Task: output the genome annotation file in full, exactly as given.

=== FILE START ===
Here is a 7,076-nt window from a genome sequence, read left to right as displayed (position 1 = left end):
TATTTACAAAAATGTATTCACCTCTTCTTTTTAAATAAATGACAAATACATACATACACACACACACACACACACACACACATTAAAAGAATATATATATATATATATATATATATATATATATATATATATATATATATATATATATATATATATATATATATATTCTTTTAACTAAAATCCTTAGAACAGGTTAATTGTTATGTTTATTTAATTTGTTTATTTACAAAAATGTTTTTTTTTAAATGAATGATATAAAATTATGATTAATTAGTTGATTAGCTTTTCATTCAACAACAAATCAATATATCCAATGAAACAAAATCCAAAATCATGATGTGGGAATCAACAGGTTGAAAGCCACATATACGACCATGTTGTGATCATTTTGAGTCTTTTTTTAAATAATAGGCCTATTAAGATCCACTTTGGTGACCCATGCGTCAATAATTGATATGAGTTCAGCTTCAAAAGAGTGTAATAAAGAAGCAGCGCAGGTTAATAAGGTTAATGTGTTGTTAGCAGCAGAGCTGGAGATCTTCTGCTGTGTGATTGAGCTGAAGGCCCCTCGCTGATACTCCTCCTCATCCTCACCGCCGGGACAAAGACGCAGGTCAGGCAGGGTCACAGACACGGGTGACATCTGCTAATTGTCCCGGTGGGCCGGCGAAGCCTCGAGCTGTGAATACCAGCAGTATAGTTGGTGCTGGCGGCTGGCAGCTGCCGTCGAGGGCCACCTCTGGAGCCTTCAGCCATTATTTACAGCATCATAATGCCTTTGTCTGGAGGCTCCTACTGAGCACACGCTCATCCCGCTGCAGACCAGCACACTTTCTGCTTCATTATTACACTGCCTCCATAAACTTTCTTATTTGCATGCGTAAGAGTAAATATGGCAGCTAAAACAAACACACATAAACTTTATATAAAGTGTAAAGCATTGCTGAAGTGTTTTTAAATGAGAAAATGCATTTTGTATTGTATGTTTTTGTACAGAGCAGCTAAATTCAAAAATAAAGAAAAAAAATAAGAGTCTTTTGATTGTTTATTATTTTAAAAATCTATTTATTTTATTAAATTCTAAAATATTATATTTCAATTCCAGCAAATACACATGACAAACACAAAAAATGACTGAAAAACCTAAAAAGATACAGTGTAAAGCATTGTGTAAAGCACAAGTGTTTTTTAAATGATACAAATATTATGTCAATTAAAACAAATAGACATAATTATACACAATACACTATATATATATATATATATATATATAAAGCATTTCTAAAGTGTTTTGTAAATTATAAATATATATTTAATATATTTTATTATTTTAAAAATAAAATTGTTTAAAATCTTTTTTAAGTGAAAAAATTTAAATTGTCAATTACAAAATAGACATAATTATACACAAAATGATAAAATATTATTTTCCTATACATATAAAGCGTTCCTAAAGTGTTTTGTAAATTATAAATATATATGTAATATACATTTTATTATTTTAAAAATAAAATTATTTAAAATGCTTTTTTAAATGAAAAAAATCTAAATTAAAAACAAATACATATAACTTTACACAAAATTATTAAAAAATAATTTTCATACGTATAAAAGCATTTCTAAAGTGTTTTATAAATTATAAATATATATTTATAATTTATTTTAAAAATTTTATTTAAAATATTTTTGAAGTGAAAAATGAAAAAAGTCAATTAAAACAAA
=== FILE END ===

Here is a 7,076-nt window from a genome sequence, read left to right as displayed (position 1 = left end):
TATTTACAAAAATGTATTCACCTCTTCTTTTTAAATAAATGACAAATACATACATACACACACACACACACACACACACACATTAAAAGAATATATATATATATATATATATATATATATATATATATATATATATATATATATATATATATATATATATATATATTCTTTTAACTAAAATCCTTAGAACAGGTTAATTGTTATGTTTATTTAATTTGTTTATTTACAAAAATGTTTTTTTTTAAATGAATGATATAAAATTATGATTAATTAGTTGATTAGCTTTTCATTCAACAACAAATCAATATATCCAATGAAACAAAATCCAAAATCATGATGTGGGAATCAACAGGTTGAAAGCCACATATACGACCATGTTGTGATCATTTTGAGTCTTTTTTTAAATAATAGGCCTATTAAGATCCACTTTGGTGACCCATGCGTCAATAATTGATATGAGTTCAGCTTCAAAAGAGTGTAATAAAGAAGCAGCGCAGGTTAATAAGGTTAATGTGTTGTTAGCAGCAGAGCTGGAGATCTTCTGCTGTGTGATTGAGCTGAAGGCCCCTCGCTGATACTCCTCCTCATCCTCACCGCCGGGACAAAGACGCAGGTCAGGCAGGGTCACAGACACGGGTGACATCTGCTAATTGTCCCGGTGGGCCGGCGAAGCCTCGAGCTGTGAATACCAGCAGTATAGTTGGTGCTGGCGGCTGGCAGCTGCCGTCGAGGGCCACCTCTGGAGCCTTCAGCCATTATTTACAGCATCATAATGCCTTTGTCTGGAGGCTCCTACTGAGCACACGCTCATCCCGCTGCAGACCAGCACACTTTCTGCTTCATTATTACACTGCCTCCATAAACTTTCTTATTTGCATGCGTAAGAGTAAATATGGCAGCTAAAACAAACACACATAAACTTTATATAAAGTGTAAAGCATTGCTGAAGTGTTTTTAAATGAGAAAATGCATTTTGTATTGTATGTTTTTGTACAGAGCAGCTAAATTCAAAAATAAAGAAAAAAAATAAGAGTCTTTTGATTGTTTATTATTTTAAAAATCTATTTATTTTATTAAATTCTAAAATATTATATTTCAATTCCAGCAAATACACATGACAAACACAAAAAATGACTGAAAAACCTAAAAAGATACAGTGTAAAGCATTGTGTAAAGCACAAGTGTTTTTTAAATGATACAAATATTATGTCAATTAAAACAAATAGACATAATTATACACAATACACTATATATATATATATATATATATATAAAGCATTTCTAAAGTGTTTTGTAAATTATAAATATATATTTAATATATTTTATTATTTTAAAAATAAAATTGTTTAAAATCTTTTTTAAGTGAAAAAATTTAAATTGTCAATTACAAAATAGACATAATTATACACAAAATGATAAAATATTATTTTCCTATACATATAAAGCGTTCCTAAAGTGTTTTGTAAATTATAAATATATATGTAATATACATTTTATTATTTTAAAAATAAAATTATTTAAAATGCTTTTTTAAATGAAAAAAATCTAAATTAAAAACAAATACATATAACTTTACACAAAATTATTAAAAAATAATTTTCATACGTATAAAAGCATTTCTAAAGTGTTTTATAAATTATAAATATATATTTATAATTTATTTTAAAAATTTTATTTAAAATATTTTTGAAGTGAAAAATGAAAAAAGTCAATTAAAACAAA